- Bhattacharyya SS, Paul S, Khuda-Bukhsh AR (2010) Encapsulated plant extract (Gelsemium sempervirens) poly (lactide-co-glycolide) nanoparticles enhance cellular uptake and increase bioactivity in vitro. Exp Biol Med 235(6):678–688.Google Scholar
- Prakash DJ, Arulkumar S, Sabesan M (2010) Effect of nanohypericum (Hypericum perforatum gold nanoparticles) treatment on restraint stress induced behavioral and biochemical alteration in male albino mice. Pharmacognosy Res 2(6):330–334View ArticleGoogle Scholar
- da Silva SS, Thomé GS, Cataneo AHD, Miranda MM, Felipe I, Andrade CGTJ et al (2013) Brazilian propolis antileishmanial and immunomodulatory effects. Evid Based Complement Alternat Med 2013:673058. doi:10.1155/2013/673058 Google Scholar
- Lin Y-J, Liu Y-S, Yeh HH, Cheng T-L, Wang L-F (2012) Self-assembled poly(ε-caprolactone)-g-chondroitin sulfate copolymers as an intracellular doxorubicin delivery carrier against lung cancer cells. Int J Nanomed 7:4169–4183Google Scholar
- Ribeiro TG, Franca JR, Fuscaldi LL, Santos ML, Duarte MC, Lage PS, Martins VT, Costa LE, Fernandes SOA, Cardoso VN, Castilho RO, Soto M, Tavares CAP, Faraco AAG, Coelho EAF, Chávez-Fumagalli MA (2014) An optimized nanoparticle delivery system based on chitosan and chondroitin sulfate molecules reduces the toxicity of amphotericin B and is effective in treating tegumentary leishmaniasis. Int J Nanomed 9:5341–5353Google Scholar
- Mudavath SL, Talat M, Rai M, Srivastava ON, Sundar S (2014) Characterization and evaluation of amine-modified graphene amphotericin B for the treatment of visceral leishmaniasis: in vivo and in vitro studies. Drug Design, Development and Therapy 8: 1235–1247. http://dx.doi.org/10.2147/DDDT.S63994
- Valdez RH, Tonin LTD, Ueda-Nakamura T, Silva SO, Dias Filho BP, Kaneshima EM et al (2012) In vitro and In vivo trypanocidal synergistic activity of n-butyl-1-(4-dimethylamino)phenyl-1,2,3,4-tetrahydro-β-carboline-3-carboxamide associated with benznidazole. Antimicrob Agents Chemother 56:507–512. doi:10.1128/AAC.05575-11 View ArticleGoogle Scholar
- Huang F, You M, Chen T, Zhu G, Liang H, Tan W (2014) Self-assembled hybrid nanoparticles for targeted co-delivery of two drugs into cancer cells. Chem Commun 50:3103–3105View ArticleGoogle Scholar
- Croft SL, Sundar S, Fairlamb AH (2006) Drug resistance in leishmaniasis. Clin Microbiol Rev 1:111–126View ArticleGoogle Scholar
- Basselin M, Badet-Denisot MA, Lawrence F, Robert-Gero M (1997) Effects of pentamidine on polyamine level and biosynthesis in wild-type, pentamidine-treated, and pentamidine-resistante Leishmania. Exp Parasitol 85(3):275–282View ArticleGoogle Scholar
- Perez-Victoria FJ, Gamarro F, Ouellette M, Castanys S (2003) Functional clonig of the miltefosine transporter. A novel P-type phospholipid translocase from Leishmania involved in drug resistance. J Biol Chem 278(50):49965–49971View ArticleGoogle Scholar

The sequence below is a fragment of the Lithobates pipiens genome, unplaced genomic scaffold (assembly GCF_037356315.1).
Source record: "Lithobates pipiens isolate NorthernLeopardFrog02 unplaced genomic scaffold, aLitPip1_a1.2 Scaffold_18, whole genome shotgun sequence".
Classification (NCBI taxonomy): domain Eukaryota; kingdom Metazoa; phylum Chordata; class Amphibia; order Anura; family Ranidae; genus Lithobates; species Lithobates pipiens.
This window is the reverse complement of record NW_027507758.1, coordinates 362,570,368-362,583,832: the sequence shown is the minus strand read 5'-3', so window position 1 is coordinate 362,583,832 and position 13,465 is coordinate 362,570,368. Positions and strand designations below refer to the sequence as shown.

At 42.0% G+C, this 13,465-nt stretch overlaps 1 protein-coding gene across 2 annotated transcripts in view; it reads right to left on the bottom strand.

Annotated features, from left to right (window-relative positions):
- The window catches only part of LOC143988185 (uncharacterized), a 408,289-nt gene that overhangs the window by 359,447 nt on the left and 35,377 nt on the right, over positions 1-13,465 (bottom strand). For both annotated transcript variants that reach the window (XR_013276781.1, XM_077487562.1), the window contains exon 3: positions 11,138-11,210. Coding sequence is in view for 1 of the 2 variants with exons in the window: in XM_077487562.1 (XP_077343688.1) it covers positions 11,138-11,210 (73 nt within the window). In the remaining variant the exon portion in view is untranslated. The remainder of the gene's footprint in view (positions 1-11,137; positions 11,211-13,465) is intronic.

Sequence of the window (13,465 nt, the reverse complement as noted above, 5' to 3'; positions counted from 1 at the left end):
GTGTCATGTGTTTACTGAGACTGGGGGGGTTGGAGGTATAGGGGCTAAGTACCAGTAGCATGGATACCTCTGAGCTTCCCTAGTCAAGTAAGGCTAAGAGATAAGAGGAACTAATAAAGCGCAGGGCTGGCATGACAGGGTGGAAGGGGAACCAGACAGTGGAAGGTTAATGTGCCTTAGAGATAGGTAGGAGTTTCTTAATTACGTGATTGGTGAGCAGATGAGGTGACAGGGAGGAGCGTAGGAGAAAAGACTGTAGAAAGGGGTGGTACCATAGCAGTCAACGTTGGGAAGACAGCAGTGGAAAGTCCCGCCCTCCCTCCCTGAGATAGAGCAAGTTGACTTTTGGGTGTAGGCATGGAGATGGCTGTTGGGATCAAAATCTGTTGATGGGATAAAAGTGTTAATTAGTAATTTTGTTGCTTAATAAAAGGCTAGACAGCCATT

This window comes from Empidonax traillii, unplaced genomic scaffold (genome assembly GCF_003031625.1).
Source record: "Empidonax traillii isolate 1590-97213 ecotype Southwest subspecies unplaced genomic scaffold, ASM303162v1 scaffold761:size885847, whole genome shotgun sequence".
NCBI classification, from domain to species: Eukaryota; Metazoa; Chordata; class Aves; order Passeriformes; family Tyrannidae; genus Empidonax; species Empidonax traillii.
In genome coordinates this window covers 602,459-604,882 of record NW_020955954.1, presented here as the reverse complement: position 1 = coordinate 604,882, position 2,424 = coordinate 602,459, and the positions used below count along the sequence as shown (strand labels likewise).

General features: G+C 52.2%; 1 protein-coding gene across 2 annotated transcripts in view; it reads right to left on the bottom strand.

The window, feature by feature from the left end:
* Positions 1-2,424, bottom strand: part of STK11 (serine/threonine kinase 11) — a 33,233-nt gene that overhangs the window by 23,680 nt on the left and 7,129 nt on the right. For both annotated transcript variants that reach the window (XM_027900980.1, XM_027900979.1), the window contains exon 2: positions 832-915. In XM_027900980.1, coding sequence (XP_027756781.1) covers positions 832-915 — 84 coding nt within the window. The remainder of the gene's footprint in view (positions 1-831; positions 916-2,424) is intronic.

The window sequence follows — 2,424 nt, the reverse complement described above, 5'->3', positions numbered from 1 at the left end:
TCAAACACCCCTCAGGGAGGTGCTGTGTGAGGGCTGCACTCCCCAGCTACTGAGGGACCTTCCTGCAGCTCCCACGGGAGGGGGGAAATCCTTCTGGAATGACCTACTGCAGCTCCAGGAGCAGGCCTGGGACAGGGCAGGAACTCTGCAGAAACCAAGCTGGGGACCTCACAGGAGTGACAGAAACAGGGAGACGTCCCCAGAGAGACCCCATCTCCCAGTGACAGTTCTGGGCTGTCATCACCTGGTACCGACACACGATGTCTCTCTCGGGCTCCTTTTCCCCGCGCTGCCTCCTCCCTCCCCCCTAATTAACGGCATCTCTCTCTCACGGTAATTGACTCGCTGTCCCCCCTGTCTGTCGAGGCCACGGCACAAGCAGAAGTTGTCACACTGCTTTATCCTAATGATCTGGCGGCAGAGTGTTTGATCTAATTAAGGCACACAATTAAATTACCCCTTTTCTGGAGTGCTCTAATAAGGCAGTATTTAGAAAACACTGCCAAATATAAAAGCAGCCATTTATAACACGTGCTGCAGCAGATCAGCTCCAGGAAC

- Turner KG, Vacchina P, Robles-Murguia M, Wadsworth M, McDowell MA, Morales MA (2015) Fitness and phenotypic characterization of miltefosine-resistant leishmania major. Plos Neglected Tropical Diseases 9(7):e0003948. doi:10.1371/journal.pntd.0003948
- Fessi H, Puisieux F, Devissaguet J-P, Ammoury N, Benita S (1989) Nanocapsule formation by interfacial polymer deposition following solvent displacement. Int J Pharm 55:R1–R4View ArticleGoogle Scholar
- Brand-Williams W, Cuvelier ME, Berset C (1995) Use of a free radical method to evaluate antioxidant activity. Lebensm-Wiss Technol 28:25–30View ArticleGoogle Scholar
- Brito MEF, Andrade MS, Mendonça MG, Silva CJ, Almeida EL, Lima BS, Félix SM, Abath FGC, Graça GC, Porrozzi R, Ishikawa EA, Shaw JJ, Cupolillo E, Brandão-Filho SP (2009) Species diversity of leishmania (Viannia) parasites circulating in an endemic area for cutaneous leishmaniasis located in the Atlantic rainforest region of northeastern Brazil. Trop Med Int Health 14(10):1278–1286View ArticleGoogle Scholar
- Machado GMC, Leon LL, De Castro SL (2007) Activity of Brazilian and Bulgarian propolis against different species of Leishmania. Mem Inst Oswaldo Cruz 102(1):73–77View ArticleGoogle Scholar
- Rocha LG, Aragão CFS, Loiola MIB, Bezerril RA, Paiva NRF, Holanda CMCX, Brito MEF (2009) Evaluation of the leishmanicide action of ethanol extracts of Crotalaria retusa L. (Fabaceae). Brazilian J Pharmacognosy 19(1A):51–56Google Scholar
- Quintanar-Guerrero D, Ganem-Quintanar A, Allémann E, Fessi H, Doelker E (1998) Influence of the stabilizer coating layer on the purification and freeze-drying of poly(D, L-lactic acid) nanoparticles prepared by an emulsion-diffusion technique. J Microencapsμlation 15:107–119View ArticleGoogle Scholar